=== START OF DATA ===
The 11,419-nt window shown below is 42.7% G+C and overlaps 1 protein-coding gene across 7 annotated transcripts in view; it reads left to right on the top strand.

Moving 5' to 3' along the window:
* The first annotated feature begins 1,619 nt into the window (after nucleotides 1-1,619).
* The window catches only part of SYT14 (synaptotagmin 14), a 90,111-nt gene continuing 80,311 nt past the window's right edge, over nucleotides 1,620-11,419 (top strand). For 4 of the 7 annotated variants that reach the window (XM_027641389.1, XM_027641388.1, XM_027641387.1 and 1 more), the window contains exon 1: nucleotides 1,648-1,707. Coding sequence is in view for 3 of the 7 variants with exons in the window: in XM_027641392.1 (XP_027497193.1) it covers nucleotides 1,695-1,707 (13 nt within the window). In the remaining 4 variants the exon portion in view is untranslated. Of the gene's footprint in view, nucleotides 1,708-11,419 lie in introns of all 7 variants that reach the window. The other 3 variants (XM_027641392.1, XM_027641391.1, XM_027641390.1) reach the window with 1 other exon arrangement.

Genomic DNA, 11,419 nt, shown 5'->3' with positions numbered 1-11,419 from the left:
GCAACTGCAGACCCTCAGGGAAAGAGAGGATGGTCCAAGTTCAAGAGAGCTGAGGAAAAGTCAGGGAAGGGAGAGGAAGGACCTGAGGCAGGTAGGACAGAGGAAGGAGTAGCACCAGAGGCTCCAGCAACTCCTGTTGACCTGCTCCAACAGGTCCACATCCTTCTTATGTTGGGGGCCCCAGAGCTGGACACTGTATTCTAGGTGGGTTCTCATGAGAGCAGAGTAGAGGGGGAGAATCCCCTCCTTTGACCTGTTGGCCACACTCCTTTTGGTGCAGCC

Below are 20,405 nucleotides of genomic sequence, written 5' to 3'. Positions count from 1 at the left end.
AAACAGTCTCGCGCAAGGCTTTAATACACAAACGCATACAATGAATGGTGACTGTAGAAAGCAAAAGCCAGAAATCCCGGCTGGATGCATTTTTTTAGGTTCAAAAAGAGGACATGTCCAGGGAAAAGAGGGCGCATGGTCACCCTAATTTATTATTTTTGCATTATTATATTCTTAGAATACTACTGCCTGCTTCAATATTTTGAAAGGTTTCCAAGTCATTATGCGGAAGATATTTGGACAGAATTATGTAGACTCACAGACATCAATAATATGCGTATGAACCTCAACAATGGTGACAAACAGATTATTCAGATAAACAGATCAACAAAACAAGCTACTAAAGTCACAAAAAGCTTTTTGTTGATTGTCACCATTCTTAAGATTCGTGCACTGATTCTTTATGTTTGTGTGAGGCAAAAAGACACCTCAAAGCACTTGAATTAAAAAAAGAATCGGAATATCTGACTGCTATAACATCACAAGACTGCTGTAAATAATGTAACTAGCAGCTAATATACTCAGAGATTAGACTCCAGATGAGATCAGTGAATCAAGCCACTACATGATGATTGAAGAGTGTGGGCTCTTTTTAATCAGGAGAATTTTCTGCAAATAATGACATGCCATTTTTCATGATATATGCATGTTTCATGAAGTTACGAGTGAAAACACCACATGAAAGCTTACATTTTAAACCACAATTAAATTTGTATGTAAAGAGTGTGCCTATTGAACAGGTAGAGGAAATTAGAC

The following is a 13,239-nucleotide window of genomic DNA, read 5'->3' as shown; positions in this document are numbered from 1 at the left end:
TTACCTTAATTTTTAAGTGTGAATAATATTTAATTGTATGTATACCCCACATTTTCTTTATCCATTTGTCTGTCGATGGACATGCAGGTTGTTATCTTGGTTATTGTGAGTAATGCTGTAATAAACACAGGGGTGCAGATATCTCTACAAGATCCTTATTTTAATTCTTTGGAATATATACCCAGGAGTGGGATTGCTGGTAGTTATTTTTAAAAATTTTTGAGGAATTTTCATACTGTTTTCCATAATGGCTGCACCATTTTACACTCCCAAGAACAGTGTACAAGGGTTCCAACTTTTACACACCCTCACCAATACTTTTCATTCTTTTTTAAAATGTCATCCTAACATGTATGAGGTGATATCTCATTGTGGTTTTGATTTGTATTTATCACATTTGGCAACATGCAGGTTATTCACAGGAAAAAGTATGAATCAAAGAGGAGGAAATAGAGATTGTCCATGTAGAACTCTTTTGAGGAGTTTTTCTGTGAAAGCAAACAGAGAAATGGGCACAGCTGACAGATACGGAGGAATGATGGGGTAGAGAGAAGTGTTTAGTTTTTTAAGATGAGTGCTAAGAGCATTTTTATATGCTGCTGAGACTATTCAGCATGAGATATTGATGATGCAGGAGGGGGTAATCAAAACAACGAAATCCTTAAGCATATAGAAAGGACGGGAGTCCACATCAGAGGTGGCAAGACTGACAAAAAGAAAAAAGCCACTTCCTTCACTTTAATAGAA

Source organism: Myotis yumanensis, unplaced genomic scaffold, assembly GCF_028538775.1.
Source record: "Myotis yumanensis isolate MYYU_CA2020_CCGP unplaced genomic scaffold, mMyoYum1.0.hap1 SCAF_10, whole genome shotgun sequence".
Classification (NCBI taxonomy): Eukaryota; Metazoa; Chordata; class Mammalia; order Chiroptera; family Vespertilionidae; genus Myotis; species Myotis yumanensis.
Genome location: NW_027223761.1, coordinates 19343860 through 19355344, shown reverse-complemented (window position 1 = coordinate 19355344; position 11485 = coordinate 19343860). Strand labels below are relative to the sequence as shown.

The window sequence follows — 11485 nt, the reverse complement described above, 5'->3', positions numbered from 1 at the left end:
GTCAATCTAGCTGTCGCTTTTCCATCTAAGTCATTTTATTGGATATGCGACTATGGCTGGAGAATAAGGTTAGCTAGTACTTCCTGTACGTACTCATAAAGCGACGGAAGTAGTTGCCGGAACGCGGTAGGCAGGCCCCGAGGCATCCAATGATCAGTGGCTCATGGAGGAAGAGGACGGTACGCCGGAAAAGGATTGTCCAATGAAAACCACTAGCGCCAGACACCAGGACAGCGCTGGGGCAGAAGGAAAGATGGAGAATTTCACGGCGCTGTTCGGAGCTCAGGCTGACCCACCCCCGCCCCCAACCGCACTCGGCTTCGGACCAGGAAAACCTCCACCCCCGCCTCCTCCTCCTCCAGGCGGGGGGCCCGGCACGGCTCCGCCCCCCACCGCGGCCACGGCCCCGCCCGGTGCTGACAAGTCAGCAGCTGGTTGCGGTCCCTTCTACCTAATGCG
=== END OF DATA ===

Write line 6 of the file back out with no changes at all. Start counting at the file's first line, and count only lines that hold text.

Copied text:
GCAACTGCAGACCCTCAGGGAAAGAGAGGATGGTCCAAGTTCAAGAGAGCTGAGGAAAAGTCAGGGAAGGGAGAGGAAGGACCTGAGGCAGGTAGGACAGAGGAAGGAGTAGCACCAGAGGCTCCAGCAACTCCTGTTGACCTGCTCCAACAGGTCCACATCCTTCTTATGTTGGGGGCCCCAGAGCTGGACACTGTATTCTAGGTGGGTTCTCATGAGAGCAGAGTAGAGGGGGAGAATCCCCTCCTTTGACCTGTTGGCCACACTCCTTTTGGTGCAGCC